Giant Kangaroo Rat   RAT
Giant Kangaroo Rat
Giant Kangaroo Rat
David J. Germano
Scientific Name:
Dipodomys ingens
Status/Date Listed as Endangered:
EN-US FWS: January 5, 1987
EN-IUCN: 2008
Area(s) Where Listed As Endangered:

The giant kangaroo rat is one of over 20 species of kangaroo rats, which are small members of the rodent family that (as their name suggests) move by hopping on their hind legs. Like kangaroos, their front limbs are reduced. Kangaroo rats use their front limbs for digging. Their hind legs are long and powerful, and their tails are long and used for balance. The giant kangaroo rat is the largest of all kangaroo rat species. Head and body length averages between 12 to 14.8 inches. The tail measures between 6.3 to 7.5 inches in length and ends with a tuft of hair on the tip. A giant kangaroo rat can leap over 6 feet in a single jump which helps its escape from predators. Its head and eyes are large, its ears are small and rounded, and the tail is dark with white lines along the side.

Giant kangaroo rats are found on dry, sandy grasslands where they dig burrows in loose soil. They live in colonies and communicate with each other by drumming their feet on the ground. These signals help to alert other rats of approaching danger or territorial communication. They are rarely seen at night and during the day only appear for 15 minutes during a 1.5-hour period. Diet consists of seeds, leaves, stems, and buds of young plants. One of the most common plants eaten by this species is peppergrass. The seeds are stored underground for the winter months. Kangaroo rats rarely drink water and are able to obtain moisture from the vegetation they consume. Mating occurs between January and May, and the female gives birth to one to seven young after a gestation period of one month. Giant kangaroo rats live only up to four years.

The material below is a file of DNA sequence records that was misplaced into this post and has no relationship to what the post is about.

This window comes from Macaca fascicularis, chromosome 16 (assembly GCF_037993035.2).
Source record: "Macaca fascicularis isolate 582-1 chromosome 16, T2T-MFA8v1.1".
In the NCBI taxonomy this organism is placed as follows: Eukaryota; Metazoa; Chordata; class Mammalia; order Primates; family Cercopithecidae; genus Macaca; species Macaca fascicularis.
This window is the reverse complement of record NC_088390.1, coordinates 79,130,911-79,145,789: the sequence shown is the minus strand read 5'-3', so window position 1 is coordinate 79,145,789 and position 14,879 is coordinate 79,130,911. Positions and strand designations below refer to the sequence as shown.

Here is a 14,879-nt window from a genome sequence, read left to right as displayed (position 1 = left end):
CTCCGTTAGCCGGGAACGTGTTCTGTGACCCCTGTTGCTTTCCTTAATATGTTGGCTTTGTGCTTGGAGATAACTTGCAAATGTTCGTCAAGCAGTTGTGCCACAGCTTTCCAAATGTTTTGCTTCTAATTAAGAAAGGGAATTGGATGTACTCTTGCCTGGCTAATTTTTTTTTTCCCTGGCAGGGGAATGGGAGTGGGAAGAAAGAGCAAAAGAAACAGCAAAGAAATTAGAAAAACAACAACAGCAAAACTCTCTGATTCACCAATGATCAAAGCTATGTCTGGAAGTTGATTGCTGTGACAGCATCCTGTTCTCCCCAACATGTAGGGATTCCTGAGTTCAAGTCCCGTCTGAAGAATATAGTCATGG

The giant kangaroo rat is only found in one area of less than five square miles between the Carrizo Plain and the city of Taft, located in west-central California where it is legally protected. Like many other rodent species, the giant kangaroo rat is threatened by habitat loss to agricultural development. Conservation efforts for this species include attempts to find additional land for habitat in the Kern and San Luis Obispo counties of California, and monitoring of its current population, distribution, and remaining habitat.

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Copyright Notice: This article is licensed under the GNU Free Documentation License. It uses material from the Wikipedia article "Giant kangaroo rat".

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